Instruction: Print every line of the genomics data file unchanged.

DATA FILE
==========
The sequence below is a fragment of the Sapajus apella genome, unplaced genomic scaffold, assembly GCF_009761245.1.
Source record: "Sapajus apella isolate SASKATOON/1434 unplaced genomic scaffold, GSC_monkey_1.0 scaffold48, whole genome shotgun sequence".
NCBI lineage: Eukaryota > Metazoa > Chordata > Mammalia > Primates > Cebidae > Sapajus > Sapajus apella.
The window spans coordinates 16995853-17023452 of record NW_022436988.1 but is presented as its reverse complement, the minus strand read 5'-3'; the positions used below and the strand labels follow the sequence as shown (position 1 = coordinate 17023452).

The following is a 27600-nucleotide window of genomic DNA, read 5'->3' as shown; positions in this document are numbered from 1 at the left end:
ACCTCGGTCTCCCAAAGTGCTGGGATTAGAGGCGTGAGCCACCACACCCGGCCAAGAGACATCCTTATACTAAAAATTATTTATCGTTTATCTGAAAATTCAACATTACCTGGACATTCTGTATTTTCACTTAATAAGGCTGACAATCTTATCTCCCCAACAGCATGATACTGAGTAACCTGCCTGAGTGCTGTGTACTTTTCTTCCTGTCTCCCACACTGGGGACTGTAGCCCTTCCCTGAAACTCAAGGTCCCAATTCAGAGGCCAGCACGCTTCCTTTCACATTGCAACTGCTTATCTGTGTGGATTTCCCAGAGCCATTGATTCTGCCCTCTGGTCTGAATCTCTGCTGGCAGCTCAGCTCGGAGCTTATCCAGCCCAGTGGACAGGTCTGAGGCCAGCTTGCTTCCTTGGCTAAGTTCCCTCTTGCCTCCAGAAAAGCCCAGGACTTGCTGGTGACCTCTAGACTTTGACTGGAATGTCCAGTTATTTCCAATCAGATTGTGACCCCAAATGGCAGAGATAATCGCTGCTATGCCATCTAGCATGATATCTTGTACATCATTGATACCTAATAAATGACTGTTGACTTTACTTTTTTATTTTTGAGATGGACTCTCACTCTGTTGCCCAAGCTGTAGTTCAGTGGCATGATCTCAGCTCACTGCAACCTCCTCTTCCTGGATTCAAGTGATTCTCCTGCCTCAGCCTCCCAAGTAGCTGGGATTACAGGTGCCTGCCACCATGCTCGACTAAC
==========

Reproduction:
The sequence below is a fragment of the Sapajus apella genome, unplaced genomic scaffold, assembly GCF_009761245.1.
Source record: "Sapajus apella isolate SASKATOON/1434 unplaced genomic scaffold, GSC_monkey_1.0 scaffold48, whole genome shotgun sequence".
NCBI lineage: Eukaryota > Metazoa > Chordata > Mammalia > Primates > Cebidae > Sapajus > Sapajus apella.
The window spans coordinates 16995853-17023452 of record NW_022436988.1 but is presented as its reverse complement, the minus strand read 5'-3'; the positions used below and the strand labels follow the sequence as shown (position 1 = coordinate 17023452).

The following is a 27600-nucleotide window of genomic DNA, read 5'->3' as shown; positions in this document are numbered from 1 at the left end:
ACCTCGGTCTCCCAAAGTGCTGGGATTAGAGGCGTGAGCCACCACACCCGGCCAAGAGACATCCTTATACTAAAAATTATTTATCGTTTATCTGAAAATTCAACATTACCTGGACATTCTGTATTTTCACTTAATAAGGCTGACAATCTTATCTCCCCAACAGCATGATACTGAGTAACCTGCCTGAGTGCTGTGTACTTTTCTTCCTGTCTCCCACACTGGGGACTGTAGCCCTTCCCTGAAACTCAAGGTCCCAATTCAGAGGCCAGCACGCTTCCTTTCACATTGCAACTGCTTATCTGTGTGGATTTCCCAGAGCCATTGATTCTGCCCTCTGGTCTGAATCTCTGCTGGCAGCTCAGCTCGGAGCTTATCCAGCCCAGTGGACAGGTCTGAGGCCAGCTTGCTTCCTTGGCTAAGTTCCCTCTTGCCTCCAGAAAAGCCCAGGACTTGCTGGTGACCTCTAGACTTTGACTGGAATGTCCAGTTATTTCCAATCAGATTGTGACCCCAAATGGCAGAGATAATCGCTGCTATGCCATCTAGCATGATATCTTGTACATCATTGATACCTAATAAATGACTGTTGACTTTACTTTTTTATTTTTGAGATGGACTCTCACTCTGTTGCCCAAGCTGTAGTTCAGTGGCATGATCTCAGCTCACTGCAACCTCCTCTTCCTGGATTCAAGTGATTCTCCTGCCTCAGCCTCCCAAGTAGCTGGGATTACAGGTGCCTGCCACCATGCTCGACTAAC